In fact, there is another better way to achieve freedom and equality for Palestinians. The Palestinian-led international campaign of boycotts, divestment and sanctions (BDS) against Israel is backed by a wide coalition of the largest Palestinian organizations, trade unions, networks and NGOs, and is rapidly gaining momentum and posing a real threat to Israel, a threat that could translate into enough pressure to move Israel to do the right thing by Palestinians – i.e., comply with U.N. resolutions and international law. The BDS campaign is democratic and non-violent and is igniting the imagination of ordinary people all over the world by focusing their attention on Palestinians and Israel’s crimes against them.
Abbas can recognize and adopt BDS as an extension of the PA (and Fateh’s) general strategy of internationalizing the conflict through the successful U.N. bid, because it offers a tactic with a real chance of succeeding. Abbas can recognize and adopt BDS “normalization” guidelines in his own dialoguing with the Zionist occupier by explicitly declaring the goal of this dialoguing to be “resistance to and exposure of the Israeli occupation and all forms of discrimination and oppression against the Palestinian people.”
Netanyahu already recognizes the threat that BDS poses to Israel, which has passed an anti-boycott law that puts Israeli citizens and organizations who participate in BDS activities in danger of legal action. Israel’s PR or hasbara is in high gear, moving away from the increasingly discredited boogeyman of labeling critics of Israel as “ant-Semitic” to labeling them “anti-Israel” [falling back on the old canard of “Israel has a right to exist as a Jewish state and to hell with the Palestinians”] and spending millions on “branding Israel” by normalizing its apartheid and colonialism.
Even CNN has recently recognized the change in dynamic: “There is … a growing disillusionment with Israel,” Ben Wedeman wrote in an analysis there on Jan 21, 2013. “The Boycott, Divest and Sanction (BDS) movement, aimed at isolating Israel in protest over its treatment of the Palestinians, is gaining ground. Even pop stars are now shunning Israel in reaction to protests. Some say the dynamic between Israel and the Palestinians is being reframed much like South Africa under apartheid. It’s a comparison, drawn by Desmond Tutu among others, that enrages many Israelis and their supporters elsewhere.” South Africa’s ruling party endorsed BDS against Israel “unapologetically” on December 21, 2012.
One objective of BDS is to expose Israel for what it is. Exposure is what Israel fears most now: “A year or so back, Netanyahu said that Israel’s greatest threats were Hamas and Iran and Richard Goldstone. Now he has apparently revised that assessment and said that Israel’s greatest enemies are Haaretz and the New York Times” – meaning the media and any other agency that “delegitimizes” Israel by exposing it for the criminal regime it is.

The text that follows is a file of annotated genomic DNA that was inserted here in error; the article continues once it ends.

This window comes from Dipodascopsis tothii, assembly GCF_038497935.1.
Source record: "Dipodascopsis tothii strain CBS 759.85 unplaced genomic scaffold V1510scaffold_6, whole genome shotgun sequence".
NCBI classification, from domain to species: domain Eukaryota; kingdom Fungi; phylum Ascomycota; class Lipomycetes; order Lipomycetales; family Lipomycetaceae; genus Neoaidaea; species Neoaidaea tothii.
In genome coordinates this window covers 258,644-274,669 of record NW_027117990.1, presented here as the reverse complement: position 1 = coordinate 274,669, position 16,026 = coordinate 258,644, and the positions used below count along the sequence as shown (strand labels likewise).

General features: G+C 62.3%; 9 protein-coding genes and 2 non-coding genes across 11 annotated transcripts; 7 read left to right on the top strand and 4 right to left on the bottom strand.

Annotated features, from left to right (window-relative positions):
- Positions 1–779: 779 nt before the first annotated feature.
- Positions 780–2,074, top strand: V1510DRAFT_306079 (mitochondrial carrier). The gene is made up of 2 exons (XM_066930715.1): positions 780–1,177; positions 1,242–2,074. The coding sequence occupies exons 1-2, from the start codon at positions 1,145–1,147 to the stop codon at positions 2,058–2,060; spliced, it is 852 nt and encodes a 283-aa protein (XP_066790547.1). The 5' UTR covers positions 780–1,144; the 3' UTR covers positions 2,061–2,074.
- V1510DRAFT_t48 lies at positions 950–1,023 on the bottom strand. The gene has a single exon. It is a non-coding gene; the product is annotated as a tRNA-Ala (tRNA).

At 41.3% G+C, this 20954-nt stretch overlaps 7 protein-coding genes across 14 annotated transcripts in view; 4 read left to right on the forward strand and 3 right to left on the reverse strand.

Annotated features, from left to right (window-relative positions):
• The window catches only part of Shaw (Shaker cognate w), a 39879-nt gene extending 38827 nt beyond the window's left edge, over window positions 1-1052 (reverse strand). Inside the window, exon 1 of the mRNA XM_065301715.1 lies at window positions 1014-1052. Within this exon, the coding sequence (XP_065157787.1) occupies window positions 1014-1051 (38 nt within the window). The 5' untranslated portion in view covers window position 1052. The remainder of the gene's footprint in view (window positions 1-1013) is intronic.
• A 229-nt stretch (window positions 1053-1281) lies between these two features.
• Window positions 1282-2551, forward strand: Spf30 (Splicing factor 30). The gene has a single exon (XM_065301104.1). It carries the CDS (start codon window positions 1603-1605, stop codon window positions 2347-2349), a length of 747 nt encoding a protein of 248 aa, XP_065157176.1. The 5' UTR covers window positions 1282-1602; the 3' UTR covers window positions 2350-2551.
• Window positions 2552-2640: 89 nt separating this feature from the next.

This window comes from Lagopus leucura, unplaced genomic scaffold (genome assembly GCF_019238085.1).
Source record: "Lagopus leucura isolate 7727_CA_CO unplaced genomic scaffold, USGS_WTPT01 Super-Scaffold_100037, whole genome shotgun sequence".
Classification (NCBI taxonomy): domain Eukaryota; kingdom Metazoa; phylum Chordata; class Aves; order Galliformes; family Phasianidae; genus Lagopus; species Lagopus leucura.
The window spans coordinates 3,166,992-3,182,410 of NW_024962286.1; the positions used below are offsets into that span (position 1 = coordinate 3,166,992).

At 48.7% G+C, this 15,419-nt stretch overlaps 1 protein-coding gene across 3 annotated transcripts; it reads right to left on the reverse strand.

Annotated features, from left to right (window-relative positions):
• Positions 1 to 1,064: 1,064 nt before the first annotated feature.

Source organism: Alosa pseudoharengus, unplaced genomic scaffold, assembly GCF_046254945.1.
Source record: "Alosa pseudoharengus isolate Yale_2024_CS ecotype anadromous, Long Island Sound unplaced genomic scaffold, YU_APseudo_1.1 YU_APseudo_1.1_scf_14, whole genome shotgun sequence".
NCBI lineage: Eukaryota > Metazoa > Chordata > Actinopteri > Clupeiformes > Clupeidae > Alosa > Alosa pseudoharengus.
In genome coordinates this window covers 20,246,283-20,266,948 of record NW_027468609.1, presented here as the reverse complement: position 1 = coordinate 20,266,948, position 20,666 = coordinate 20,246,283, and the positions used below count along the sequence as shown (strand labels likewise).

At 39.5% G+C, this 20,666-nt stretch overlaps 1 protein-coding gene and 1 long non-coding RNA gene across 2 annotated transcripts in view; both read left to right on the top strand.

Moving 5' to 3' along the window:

The BDS Movement website (http://www.bdsmovement.net/) has been announcing successes with increasing frequency and highlighting the international law obligations of EU Member States and those of other countries and the necessity of not breaching such obligations by, for example, trading with illegal Israeli settlements in occupied Palestinian territories.
The Reut Institute, a privately-funded policy group designed to provide “long-term strategic decision-support to Israeli leaders and decision-makers” has also identified the Palestinian call for boycotts and divestments (and Ali Abunimah, author of One Country: A Bold Proposal to End the Israeli Palestinian Impasse, in particular) as a major strategic threat to Israel that has been able to make “inroads in alienating Israel from liberal and progressive circles.”
How many more years of failed negotiations must Palestinians bear? The governments of Netanyahu, Lieberman, Lapid and other hardcore Zionists have continuously proven that they have no desire whatsoever for peace with justice. Instead, they have continued relentless confiscation of Palestinian land to build settlements for mainly fanatical Zionists from the United States, further propagating an apartheid regime and causing more bitterness and conflict.
So what is there to stop Abbas from joining Palestinian civil organizations in calling all nations to boycott, divest from and sanction any Israeli institution that is directly complicit in the subjugation of Palestinians and the denial of their right to freedom, justice and equality under international law and, in doing so, join in solidarity with refugees and Palestinians around the world and in Palestine/Israel? As Nadia Hijab, a Palestinian political analyst, put it in November 2012, the way to go is through “an increasingly effective campaign for boycott, divestment and sanctions that is exacting a moral and economic price, and, potentially, a movement for full civil and political rights in the part of Palestine that became Israel in 1948 as well as the Palestinian territory occupied in 1967.”
– Rima Merriman is a faculty member in the English department, Al Quds University in the occupied West Bank. She contributed this article to PalestineChronicle.com.